• Does the firm outsource any of its work to third-party vendors, such as for document retention? If so, what’s the process for reviewing cybersecurity?
    • Does the TPM BD’s policies and procedures conflict with your adviser policies and procedures?
  • Finally, has the TPM been subject to any regulatory examinations and, if so, ask if there were any noted exceptions/deficiencies and remedial actions taken. Same question in relation to any threatened, pending, and/or settled litigation or arbitration.


Contractual concerns are likely the least enjoyable part of forming an engagement. But, like good fences making for good neighbors, good contracts can ease potential friction.  What makes a good contract will vary based upon your products and goals; several elements are worth discussion to determine whether the TPM is your best choice.

  • Payments: Probably the most obvious discussion will revolve around payments. Will it be through commissions and/or include a set retainer? Over what time period?  Will there be continuing charges even after initial sales are complete or the relationship has ended (trailing fees)? All payments should be detailed specifically in writing.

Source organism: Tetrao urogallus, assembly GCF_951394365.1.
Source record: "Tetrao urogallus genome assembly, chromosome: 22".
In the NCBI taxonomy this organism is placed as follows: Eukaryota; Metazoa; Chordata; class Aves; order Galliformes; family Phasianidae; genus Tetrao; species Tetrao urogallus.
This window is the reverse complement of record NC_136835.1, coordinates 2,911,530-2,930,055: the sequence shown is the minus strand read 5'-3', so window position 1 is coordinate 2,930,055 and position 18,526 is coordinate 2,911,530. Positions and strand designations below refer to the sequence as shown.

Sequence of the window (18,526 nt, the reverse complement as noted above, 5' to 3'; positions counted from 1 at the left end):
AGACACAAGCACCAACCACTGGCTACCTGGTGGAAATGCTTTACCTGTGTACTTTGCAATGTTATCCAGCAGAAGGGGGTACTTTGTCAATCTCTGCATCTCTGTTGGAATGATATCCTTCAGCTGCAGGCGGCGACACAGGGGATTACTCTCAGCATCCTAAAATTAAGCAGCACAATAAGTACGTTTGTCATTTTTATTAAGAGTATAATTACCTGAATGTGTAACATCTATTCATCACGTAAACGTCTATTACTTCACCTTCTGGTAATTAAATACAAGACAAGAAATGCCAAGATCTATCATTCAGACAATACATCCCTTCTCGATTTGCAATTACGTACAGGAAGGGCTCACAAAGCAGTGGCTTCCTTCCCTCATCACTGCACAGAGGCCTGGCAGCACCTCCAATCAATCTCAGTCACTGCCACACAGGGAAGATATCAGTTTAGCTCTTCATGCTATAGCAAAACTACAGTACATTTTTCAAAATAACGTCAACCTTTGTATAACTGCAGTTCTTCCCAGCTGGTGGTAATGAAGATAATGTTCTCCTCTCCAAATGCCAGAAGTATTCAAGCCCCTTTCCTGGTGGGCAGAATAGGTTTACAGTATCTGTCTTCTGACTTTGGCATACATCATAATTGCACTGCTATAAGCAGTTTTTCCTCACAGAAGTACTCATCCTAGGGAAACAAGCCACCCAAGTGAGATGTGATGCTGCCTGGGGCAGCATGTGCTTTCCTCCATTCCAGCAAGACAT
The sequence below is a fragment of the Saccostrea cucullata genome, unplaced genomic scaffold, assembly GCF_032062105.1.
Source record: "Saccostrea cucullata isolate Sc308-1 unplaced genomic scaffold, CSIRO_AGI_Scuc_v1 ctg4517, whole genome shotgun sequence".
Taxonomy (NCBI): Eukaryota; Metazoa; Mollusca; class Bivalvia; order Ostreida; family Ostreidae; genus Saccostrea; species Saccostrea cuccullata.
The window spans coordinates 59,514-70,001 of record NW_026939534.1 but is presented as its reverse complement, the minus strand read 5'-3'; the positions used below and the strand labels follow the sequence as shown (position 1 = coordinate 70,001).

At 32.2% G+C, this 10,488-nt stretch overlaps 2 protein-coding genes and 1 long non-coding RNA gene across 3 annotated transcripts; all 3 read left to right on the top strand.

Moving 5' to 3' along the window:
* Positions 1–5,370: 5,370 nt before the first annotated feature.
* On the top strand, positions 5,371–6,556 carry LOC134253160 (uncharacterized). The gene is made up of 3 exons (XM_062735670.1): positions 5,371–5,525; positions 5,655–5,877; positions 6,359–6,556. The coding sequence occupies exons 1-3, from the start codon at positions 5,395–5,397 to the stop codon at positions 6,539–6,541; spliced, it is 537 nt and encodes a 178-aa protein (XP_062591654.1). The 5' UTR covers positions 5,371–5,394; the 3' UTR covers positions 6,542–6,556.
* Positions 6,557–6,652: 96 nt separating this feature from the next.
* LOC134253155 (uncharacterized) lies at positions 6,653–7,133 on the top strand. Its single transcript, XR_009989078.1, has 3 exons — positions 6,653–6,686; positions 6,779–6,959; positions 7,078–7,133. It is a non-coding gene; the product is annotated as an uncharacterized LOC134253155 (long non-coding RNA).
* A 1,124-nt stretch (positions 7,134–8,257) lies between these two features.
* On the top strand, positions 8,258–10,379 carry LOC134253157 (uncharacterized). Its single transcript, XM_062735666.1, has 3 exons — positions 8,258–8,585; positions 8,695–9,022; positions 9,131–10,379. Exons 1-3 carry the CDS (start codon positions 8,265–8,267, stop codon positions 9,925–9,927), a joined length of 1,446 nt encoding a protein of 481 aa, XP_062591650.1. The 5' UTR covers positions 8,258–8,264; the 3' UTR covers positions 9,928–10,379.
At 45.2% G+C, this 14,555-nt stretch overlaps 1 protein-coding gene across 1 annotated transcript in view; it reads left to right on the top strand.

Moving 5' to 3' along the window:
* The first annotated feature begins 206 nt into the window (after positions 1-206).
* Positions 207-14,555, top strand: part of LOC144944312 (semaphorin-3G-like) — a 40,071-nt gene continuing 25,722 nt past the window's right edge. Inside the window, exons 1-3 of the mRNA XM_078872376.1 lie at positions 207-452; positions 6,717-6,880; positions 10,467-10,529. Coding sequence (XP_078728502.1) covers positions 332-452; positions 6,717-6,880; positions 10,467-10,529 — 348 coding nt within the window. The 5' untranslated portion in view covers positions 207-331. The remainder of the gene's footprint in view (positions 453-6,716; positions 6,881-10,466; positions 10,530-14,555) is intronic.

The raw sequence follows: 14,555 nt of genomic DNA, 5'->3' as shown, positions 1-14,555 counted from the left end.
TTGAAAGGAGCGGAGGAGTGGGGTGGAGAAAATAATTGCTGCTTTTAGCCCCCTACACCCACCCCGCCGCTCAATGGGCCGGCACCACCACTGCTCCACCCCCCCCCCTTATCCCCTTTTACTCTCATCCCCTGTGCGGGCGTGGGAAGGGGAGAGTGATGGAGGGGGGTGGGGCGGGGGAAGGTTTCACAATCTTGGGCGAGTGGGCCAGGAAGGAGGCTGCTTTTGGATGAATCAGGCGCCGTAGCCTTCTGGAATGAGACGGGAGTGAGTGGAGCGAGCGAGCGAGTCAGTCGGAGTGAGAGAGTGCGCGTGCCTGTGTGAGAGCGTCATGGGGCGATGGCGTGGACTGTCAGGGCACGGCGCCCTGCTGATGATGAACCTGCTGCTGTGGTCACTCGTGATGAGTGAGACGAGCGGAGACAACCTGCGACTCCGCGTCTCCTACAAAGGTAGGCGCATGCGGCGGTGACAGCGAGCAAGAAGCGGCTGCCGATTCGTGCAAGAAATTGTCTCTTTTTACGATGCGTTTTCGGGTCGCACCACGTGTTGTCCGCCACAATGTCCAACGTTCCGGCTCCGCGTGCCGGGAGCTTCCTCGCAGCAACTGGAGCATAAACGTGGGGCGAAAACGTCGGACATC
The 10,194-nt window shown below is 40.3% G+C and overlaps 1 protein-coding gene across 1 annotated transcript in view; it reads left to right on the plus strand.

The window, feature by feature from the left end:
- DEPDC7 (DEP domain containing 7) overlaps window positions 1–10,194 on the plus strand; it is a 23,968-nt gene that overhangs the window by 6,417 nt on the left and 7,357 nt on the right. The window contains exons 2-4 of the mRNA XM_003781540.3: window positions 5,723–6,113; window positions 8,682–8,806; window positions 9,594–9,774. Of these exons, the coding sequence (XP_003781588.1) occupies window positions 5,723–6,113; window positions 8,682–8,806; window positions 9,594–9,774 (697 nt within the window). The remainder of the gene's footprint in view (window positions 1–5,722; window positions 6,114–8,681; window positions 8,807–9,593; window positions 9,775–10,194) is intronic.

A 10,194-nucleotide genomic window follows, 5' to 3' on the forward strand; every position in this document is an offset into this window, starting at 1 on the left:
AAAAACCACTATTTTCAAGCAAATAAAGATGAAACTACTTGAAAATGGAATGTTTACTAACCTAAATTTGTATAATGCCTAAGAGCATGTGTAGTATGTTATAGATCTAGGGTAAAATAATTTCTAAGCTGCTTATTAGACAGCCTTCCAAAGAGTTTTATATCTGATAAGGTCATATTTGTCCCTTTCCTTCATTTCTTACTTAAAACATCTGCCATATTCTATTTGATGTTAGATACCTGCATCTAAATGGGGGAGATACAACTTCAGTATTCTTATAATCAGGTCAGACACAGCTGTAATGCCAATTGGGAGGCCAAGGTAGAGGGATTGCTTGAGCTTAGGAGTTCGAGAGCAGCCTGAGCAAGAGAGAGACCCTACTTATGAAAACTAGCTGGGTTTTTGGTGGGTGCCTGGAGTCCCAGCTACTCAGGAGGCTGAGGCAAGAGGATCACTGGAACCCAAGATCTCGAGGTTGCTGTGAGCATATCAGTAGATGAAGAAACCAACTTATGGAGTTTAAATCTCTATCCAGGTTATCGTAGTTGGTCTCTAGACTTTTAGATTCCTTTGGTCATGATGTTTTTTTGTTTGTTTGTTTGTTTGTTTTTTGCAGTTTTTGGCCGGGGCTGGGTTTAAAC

• Competing Products: Will there be an exclusivity clause? This goes both ways: whether the TPM’s representatives will be allowed to market competing products and whether you can have competing marketers selling your product.
  • Leads: Who owns the leads? Who can communicate with them going forward about your product and for how long? What if you already had a relationship with some of the potential leads? Can you discuss other products with the lead outside of the TPM engagement? Do you want to limit the TPM to a specific audience such as RIAs or regional BDs? All scenarios that need discussion.
  • Regulatory Compliance: Contract should include a clause requiring current and future compliance with all applicable laws and regulatory requirements. This will likely include ensuring that no marketing material will be utilized that was not approved by you.
  • Indemnifications: You can’t pass on your regulatory responsibilities, but you can ease monetary issues if things go sideways.

As noted at the outset, there are a variety of factors that will guide your research and interpretation of the results.  Just note that throughout the process, the TPM will likely be researching you, too. If the questions are flowing in both directions, you’re probably off to a good start in creating a trusting, powerful partnership. In the end, a well-chosen third-party marketer may understand and present your products even better than you can. That is certainly worth the diligence.